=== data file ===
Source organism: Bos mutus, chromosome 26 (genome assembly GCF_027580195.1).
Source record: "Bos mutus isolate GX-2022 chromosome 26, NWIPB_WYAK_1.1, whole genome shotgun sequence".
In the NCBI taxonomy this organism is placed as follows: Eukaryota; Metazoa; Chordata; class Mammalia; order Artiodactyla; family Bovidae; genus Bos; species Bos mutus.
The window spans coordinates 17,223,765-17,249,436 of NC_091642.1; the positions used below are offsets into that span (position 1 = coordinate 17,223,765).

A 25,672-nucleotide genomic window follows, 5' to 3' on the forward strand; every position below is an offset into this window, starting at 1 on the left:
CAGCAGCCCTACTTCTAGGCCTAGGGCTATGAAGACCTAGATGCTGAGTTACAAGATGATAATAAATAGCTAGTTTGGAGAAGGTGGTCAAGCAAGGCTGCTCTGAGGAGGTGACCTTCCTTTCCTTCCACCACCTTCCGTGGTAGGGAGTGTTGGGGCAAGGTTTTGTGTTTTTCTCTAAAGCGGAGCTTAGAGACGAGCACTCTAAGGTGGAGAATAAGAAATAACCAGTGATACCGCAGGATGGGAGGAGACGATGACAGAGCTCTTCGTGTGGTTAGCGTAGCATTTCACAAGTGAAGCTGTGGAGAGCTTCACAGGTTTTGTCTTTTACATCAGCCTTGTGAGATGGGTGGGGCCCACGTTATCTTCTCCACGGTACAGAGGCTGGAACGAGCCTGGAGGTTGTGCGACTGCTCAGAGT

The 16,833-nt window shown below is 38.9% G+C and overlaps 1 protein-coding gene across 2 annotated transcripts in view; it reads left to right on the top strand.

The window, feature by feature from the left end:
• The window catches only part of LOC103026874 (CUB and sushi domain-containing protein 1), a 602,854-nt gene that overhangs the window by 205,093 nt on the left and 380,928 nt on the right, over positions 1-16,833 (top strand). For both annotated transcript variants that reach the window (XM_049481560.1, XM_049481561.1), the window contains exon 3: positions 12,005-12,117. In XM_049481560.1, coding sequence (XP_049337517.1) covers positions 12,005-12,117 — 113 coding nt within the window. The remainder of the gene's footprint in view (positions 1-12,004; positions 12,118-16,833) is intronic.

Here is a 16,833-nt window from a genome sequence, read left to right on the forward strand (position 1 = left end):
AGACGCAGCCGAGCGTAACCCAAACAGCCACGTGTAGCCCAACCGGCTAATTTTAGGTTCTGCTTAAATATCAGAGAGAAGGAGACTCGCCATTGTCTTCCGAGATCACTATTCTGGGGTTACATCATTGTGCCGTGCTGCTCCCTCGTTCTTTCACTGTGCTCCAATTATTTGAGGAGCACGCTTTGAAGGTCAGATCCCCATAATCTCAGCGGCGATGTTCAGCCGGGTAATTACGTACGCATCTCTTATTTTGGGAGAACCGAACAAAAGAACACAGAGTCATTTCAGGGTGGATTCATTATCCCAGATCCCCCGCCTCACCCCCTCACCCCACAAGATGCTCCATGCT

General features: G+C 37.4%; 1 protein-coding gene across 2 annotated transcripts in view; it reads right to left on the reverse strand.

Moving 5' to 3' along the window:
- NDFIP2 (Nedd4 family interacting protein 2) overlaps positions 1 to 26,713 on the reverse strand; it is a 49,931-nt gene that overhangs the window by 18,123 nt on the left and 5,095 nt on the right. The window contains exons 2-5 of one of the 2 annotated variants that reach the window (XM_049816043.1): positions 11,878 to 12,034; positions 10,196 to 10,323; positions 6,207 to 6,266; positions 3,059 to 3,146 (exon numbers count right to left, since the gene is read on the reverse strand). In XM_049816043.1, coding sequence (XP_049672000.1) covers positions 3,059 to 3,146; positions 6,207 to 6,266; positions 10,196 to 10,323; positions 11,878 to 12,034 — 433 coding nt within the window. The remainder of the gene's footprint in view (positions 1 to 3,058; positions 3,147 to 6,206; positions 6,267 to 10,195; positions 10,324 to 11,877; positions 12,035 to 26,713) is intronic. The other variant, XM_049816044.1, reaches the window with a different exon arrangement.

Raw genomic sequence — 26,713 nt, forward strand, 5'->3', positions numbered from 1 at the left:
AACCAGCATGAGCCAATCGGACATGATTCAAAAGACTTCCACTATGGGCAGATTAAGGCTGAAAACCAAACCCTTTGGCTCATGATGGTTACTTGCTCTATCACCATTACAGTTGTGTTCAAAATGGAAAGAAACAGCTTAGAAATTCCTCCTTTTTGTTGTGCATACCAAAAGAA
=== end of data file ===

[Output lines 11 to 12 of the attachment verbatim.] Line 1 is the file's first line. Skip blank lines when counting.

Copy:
AGACGCAGCCGAGCGTAACCCAAACAGCCACGTGTAGCCCAACCGGCTAATTTTAGGTTCTGCTTAAATATCAGAGAGAAGGAGACTCGCCATTGTCTTCCGAGATCACTATTCTGGGGTTACATCATTGTGCCGTGCTGCTCCCTCGTTCTTTCACTGTGCTCCAATTATTTGAGGAGCACGCTTTGAAGGTCAGATCCCCATAATCTCAGCGGCGATGTTCAGCCGGGTAATTACGTACGCATCTCTTATTTTGGGAGAACCGAACAAAAGAACACAGAGTCATTTCAGGGTGGATTCATTATCCCAGATCCCCCGCCTCACCCCCTCACCCCACAAGATGCTCCATGCT

General features: G+C 37.4%; 1 protein-coding gene across 2 annotated transcripts in view; it reads right to left on the reverse strand.